Of course, I could also take the money I would have spent exacerbating my temporomandibular joint issues and sink it into a nice vacation spot on a remote tropical island.
They say a dollar isn’t worth much these days. It’s true. It’s probably worth a lot more now than it will be in another decade or so, though. Today’s dollars are tomorrow’s cents.
That’s why I think it’s way past time to update the expression “a penny for your thoughts.” (I really should properly phrase this well-known idiom in the form of a question, but I’m not on Jeopardy! yet, so I think I can get away with making it more of a declaration.)
Given historical inflation rates and current trends, I think my thoughts are worth at least a buck…maybe two, but only if they’re good ones.
Yes, I’m proposing a raise in the minimum wage on thoughts. A penny is about as minimum as it gets, folks.
Anyone else out there have any thoughts on the subject?
Maybe I shouldn’t ask that question. I’m not prepared to pay for those thoughts. Not even at their current rate.
Unfortunately, I didn’t have time to plan my May Day celebration. However, each year I celebrate in a small way by recalling a quote from the movie “Airplane!”. Ted Striker, a passenger piloting a stricken airliner, sends out a distress call to air traffic controller McCrosky…who immediately–and rhetorically–questions his “mayday.” McCrosky (played by Lloyd Bridges) receives an answer from Johnny (played by Stephen Stucker), a person you might not want working an emergency situation.
“May Day? Why, that’s the Russian New Year! You know, we’ll have a big parade and serve hot hors d’oeuvres…”
I know that there are people out there who do celebrate May Day. However, I was looking at my calendar and I know for certain that I can’t take time for every single designated holiday in existence.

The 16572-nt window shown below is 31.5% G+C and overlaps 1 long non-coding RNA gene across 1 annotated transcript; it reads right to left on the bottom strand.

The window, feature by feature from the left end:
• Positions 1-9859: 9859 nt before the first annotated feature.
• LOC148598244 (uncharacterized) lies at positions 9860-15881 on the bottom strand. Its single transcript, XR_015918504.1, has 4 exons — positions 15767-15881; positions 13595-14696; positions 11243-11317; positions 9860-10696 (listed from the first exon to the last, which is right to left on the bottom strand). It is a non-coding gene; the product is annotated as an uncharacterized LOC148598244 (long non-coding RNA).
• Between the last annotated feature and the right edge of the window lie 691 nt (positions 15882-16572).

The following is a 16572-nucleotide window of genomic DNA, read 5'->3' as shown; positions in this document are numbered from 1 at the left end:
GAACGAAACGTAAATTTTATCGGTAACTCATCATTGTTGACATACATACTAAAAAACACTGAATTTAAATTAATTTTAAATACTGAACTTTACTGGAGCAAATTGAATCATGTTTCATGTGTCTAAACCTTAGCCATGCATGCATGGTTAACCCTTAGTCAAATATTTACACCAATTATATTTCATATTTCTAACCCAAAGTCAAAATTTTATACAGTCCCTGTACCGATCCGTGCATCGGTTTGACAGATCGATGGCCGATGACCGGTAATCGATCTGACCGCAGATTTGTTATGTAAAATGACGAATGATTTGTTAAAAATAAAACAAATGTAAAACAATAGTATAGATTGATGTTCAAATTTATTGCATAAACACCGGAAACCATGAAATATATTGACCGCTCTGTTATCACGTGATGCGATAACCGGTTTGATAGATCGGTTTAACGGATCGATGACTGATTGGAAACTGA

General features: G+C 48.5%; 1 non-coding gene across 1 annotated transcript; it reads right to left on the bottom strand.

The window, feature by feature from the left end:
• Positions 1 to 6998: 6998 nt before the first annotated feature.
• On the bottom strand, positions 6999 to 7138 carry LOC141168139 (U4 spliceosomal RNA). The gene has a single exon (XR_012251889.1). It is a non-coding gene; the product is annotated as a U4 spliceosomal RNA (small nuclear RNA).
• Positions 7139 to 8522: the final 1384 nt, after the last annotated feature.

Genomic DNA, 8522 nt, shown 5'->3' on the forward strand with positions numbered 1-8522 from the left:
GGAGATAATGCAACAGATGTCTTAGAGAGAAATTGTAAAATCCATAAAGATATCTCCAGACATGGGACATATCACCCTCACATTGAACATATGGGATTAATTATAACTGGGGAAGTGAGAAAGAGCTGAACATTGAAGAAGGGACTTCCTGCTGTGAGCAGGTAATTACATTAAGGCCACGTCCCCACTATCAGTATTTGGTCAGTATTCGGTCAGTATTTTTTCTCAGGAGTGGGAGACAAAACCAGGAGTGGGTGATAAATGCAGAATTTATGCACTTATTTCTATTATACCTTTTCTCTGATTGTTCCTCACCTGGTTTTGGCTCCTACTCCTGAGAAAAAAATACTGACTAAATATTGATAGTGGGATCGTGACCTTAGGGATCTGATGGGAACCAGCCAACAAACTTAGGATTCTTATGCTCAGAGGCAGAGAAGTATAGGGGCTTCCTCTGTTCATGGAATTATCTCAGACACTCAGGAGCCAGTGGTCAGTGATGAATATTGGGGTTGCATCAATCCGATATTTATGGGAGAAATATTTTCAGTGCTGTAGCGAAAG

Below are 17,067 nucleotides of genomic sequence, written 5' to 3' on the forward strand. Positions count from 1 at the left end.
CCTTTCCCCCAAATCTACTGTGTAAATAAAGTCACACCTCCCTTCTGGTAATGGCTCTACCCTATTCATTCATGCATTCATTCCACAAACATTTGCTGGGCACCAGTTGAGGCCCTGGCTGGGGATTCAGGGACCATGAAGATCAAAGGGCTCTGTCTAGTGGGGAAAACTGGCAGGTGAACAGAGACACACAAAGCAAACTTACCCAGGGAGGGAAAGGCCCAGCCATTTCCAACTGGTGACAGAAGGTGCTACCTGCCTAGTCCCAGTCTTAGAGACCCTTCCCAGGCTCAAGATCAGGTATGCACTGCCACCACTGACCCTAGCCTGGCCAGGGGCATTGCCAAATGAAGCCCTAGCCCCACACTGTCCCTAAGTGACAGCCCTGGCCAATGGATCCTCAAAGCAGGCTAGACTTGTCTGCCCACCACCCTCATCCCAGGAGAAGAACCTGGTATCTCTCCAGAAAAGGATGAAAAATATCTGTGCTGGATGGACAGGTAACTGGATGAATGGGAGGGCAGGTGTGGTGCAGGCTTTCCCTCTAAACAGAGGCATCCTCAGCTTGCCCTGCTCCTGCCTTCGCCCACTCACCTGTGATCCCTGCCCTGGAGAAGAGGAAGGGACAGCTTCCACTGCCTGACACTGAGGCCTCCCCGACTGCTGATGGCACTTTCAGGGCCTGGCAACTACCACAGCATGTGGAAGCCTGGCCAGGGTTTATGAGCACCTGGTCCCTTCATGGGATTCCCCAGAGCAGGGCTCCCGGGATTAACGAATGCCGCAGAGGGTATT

Upon doing a simple internet search–although I’ve likely found some unreliable sources–I’ve determined that every day has at least one holiday attached to it. (In some cases, more than one. That’s just an exact estimate, though.)
For example, tomorrow (May 2) is Baby Day AND Brothers and Sisters Day. (Look it up. They can’t put anything on the internet that isn’t true.) I don’t have a baby, and I doubt very many babies would realize people are celebrating a holiday in their honor, but I do have a brother, so I could celebrate by giving him a quick call. That one really doesn’t take too much time out of my day. However, I didn’t know it existed until about fifteen minutes ago. Now that I know, am I required to plan ahead for next year’s “celebration?”
Eh, I’ll just let the Pinterest virtuosos take care of it.
Moving ahead…May 3. I found three holidays listed for May 3. World Press Freedom Day, National Teachers Day (which is designated for the Tuesday of the first full week of May), and–get this–Lumpy Rug Day.
Lumpy Rug Day. (I’m not making this up.) How do you celebrate that one?!? More importantly…WHY?!?